11 a.m. Florine Mark presents...
Weight Watchers 50th Anniversary Cookbook:
280 Delicious Recipes for Every Meal
Join Florine Mark as we celebrate the 50th
anniversary of Weight Watchers. We’re having
a celebration of food for anyone who loves
to eat well – and eat smart!
Whether you’re a seasoned chef or a beginner, in
search of a quick-fix dinner for tonight or planning
a week of healthy meals, Weight Watchers cookbooks
are a great resource. The 50th anniversary collection
includes favorites that have been updated, great
ideas for meals with fresh ingredients, how-to tips,
lore, nutritional info and PointsPlus® values for the
Weight Watchers 360˚.
Florine Mark is president and CEO of The WW Group, Inc.,
the leading U.S.
franchise holder of Weight Watchers International. The
president of the
JCC of Metropolitan Detroit, she is seen each week on the
Florine” segment on Local 4 News (WDIV-Channel 4 in
Co-sponsored by JCC Membership Department, JCC Women’s
Executive Health Club
11 a.m. Story time, with author Karin Jill Katz
There’s a Fly in My Soup
Don’t miss your chance to meet author Karin
Jill Katz as she reads her latest book, a short, rhyming
story that teaches tolerance, manners and respect.
There’s a Fly in My Soup is a tale about restraint and
forgiveness that eventually lead to friendship.
Karin Jill Katz graduated from Michigan State
University and earned a bachelor’s degree in
sociology, with a minor in psychology, emphasizing
early childhood development. Her passion is creating short
nurture the soul of children while teaching them life
A fun activity to follow the author presentation. For
children ages 3 - 6.
Co-sponsored by Henry & Delia Meyers Library and Media
Center, Sarah & Irving
Pitt Child Development Center, Shalom Street
1 p.m. Jeannette Olson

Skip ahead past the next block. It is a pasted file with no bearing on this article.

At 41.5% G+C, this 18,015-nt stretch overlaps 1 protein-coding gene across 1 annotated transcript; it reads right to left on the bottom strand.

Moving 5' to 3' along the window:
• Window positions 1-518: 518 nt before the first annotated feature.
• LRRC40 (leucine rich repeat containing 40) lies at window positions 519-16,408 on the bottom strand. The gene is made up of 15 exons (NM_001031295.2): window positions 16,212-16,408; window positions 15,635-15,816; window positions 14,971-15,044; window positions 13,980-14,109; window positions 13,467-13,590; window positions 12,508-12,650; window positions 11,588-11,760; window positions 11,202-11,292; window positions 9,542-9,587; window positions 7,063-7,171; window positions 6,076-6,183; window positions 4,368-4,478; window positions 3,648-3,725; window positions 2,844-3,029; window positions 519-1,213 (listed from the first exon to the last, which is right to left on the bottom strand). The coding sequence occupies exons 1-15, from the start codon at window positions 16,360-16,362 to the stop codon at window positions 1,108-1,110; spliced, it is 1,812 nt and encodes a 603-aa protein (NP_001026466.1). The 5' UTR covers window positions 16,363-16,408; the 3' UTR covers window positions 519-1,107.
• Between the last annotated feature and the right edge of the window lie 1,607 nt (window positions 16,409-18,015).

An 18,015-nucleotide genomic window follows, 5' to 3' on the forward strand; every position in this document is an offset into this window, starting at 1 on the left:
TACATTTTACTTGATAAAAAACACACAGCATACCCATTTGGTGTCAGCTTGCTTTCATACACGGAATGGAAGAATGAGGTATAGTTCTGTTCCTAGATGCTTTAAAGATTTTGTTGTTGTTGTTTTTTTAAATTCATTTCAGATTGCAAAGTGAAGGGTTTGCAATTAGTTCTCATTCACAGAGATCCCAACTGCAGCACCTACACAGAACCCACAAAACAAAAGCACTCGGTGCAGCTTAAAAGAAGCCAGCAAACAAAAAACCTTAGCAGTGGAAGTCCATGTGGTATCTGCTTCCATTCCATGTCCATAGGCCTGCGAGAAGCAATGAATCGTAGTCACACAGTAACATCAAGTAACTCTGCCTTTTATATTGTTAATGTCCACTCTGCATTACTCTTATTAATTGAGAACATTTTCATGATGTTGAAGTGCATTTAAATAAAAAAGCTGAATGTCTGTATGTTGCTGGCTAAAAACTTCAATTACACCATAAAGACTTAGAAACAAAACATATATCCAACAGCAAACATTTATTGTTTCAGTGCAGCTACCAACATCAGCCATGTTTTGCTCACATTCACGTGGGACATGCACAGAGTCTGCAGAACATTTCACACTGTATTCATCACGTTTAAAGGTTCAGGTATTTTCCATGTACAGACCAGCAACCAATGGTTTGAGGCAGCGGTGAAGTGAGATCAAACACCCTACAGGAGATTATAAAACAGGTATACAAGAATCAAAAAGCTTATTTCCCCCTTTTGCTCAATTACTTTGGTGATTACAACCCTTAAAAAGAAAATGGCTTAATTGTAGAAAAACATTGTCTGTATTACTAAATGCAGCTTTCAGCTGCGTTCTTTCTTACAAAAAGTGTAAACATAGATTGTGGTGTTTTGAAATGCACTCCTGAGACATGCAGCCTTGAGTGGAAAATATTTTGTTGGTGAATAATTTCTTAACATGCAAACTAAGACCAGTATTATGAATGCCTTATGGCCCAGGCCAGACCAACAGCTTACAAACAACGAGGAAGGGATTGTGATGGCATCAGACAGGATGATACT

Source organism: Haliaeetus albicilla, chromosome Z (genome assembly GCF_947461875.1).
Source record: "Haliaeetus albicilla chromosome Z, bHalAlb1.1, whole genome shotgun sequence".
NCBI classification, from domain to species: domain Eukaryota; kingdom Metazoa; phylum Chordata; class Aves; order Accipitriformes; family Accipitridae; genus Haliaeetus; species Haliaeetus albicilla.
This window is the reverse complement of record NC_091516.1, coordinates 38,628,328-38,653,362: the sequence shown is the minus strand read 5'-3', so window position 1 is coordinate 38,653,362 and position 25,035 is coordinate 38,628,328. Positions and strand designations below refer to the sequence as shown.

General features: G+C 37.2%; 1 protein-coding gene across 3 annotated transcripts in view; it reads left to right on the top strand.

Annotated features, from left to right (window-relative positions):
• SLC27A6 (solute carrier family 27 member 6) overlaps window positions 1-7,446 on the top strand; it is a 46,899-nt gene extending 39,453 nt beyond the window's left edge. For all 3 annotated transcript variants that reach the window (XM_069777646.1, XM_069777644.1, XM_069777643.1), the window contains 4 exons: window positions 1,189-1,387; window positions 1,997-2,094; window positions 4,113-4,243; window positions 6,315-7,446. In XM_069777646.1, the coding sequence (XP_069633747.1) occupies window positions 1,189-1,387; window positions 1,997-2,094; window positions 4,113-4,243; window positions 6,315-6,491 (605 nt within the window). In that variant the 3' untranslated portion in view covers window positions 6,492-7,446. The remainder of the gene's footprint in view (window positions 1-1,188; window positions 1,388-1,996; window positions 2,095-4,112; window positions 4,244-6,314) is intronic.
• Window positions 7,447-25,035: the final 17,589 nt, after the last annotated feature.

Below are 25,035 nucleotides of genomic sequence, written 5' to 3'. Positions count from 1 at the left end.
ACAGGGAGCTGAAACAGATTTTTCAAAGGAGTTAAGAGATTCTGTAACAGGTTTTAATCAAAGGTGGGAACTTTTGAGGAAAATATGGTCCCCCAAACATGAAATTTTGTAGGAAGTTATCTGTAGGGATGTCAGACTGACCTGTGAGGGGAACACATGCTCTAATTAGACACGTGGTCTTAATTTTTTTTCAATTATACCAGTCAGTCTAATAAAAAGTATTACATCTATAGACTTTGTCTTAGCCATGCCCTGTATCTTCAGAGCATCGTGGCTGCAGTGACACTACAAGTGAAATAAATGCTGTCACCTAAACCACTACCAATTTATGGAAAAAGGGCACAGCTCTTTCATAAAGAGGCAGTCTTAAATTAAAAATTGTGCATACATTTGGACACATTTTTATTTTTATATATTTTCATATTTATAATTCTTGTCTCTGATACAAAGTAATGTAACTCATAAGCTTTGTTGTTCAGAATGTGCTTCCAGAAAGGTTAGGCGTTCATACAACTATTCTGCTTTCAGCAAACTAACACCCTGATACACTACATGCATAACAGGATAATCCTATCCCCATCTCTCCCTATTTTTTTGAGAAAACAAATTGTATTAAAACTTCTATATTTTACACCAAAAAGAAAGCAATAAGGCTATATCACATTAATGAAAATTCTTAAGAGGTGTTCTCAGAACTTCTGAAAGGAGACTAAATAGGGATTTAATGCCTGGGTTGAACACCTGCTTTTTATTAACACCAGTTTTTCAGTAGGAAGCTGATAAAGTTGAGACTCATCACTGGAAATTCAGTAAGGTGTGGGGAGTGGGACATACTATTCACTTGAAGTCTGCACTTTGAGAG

Maybe One Day
How could the sophisticated, cultured
citizens of Vienna become vicious, bigoted, violent
Nazi followers determined to destroy the Jews?
An estimated 65,000 persished as a consequence
of Austria’s annexation of Hitler’s Nazi Germany in
1938. Jeannette Olson’s parents, were able to flee, exiled
homeland, imprisoned in detention camps, starved and
for their lives and separated from their young child.
Olson’s mother managed to save every letter and document
to the war years, letters between family members, letters
rescuers, photographs - all relating to her parents’ lives
Maybe One Day is a narration of the interviews that Olson
with her parents detailing the saga of their flight from
the Nazis and
miraculous survival as a result of their courage, luck and
the aid of the
Christian families who protected and risked their lives to
save her family.
Jeannette Gerstl Olson was a child during WWII. Born in
in 1940, she survived the war hidden by a Christian French
was reunited with her parents after the liberation in
2 p.m. Tea & Fiction,
with Jillian Cantor and Jessica Soffer
Don’t miss our first Tea & Fiction event, showcasing
two up-and-coming authors whose new novels have
received critical acclaim.
“Anne Frank has long been a symbol of bravery and
hope, but there were two sisters hidden in the annex,
two young Jewish girls, one a cultural icon made
famous by her published diary and the other, nearly
forgotten.” – Jillian Cantor
Margot imagines Anne Frank’s sister and her
experience in a post-war America while Anne’s
growing status as a cultural icon dramatically
influences her world. A smart, thoughtful novel
telling a story of identity, love and life from
a unique perspective.
Jillian Cantor is the recipient of the national Jacob K.
and the author of several books for teens and adults.
“Inventive… Cantor’s ‘what-if’ story combines historical
mounting suspense and romance, but above all, it is an ode
adoration and competition between sisters.” – O, the Oprah
Tomorrow There Will Be Apricots
A story of two women in New York, a widow
and an almost orphan, who realize that even in
moments of despair and grief there can be joy
Lorca spends all her time looking through
cookbooks and creating delicacies to earn her
distracted mother’s love. As she prepares to head
off to boarding school, she makes one last effort
to master her mother’s ideal meal.
Victoria, an Iraqi Jewish immigrant, is coping
with her husband’s death while dreaming of a child she
gave up for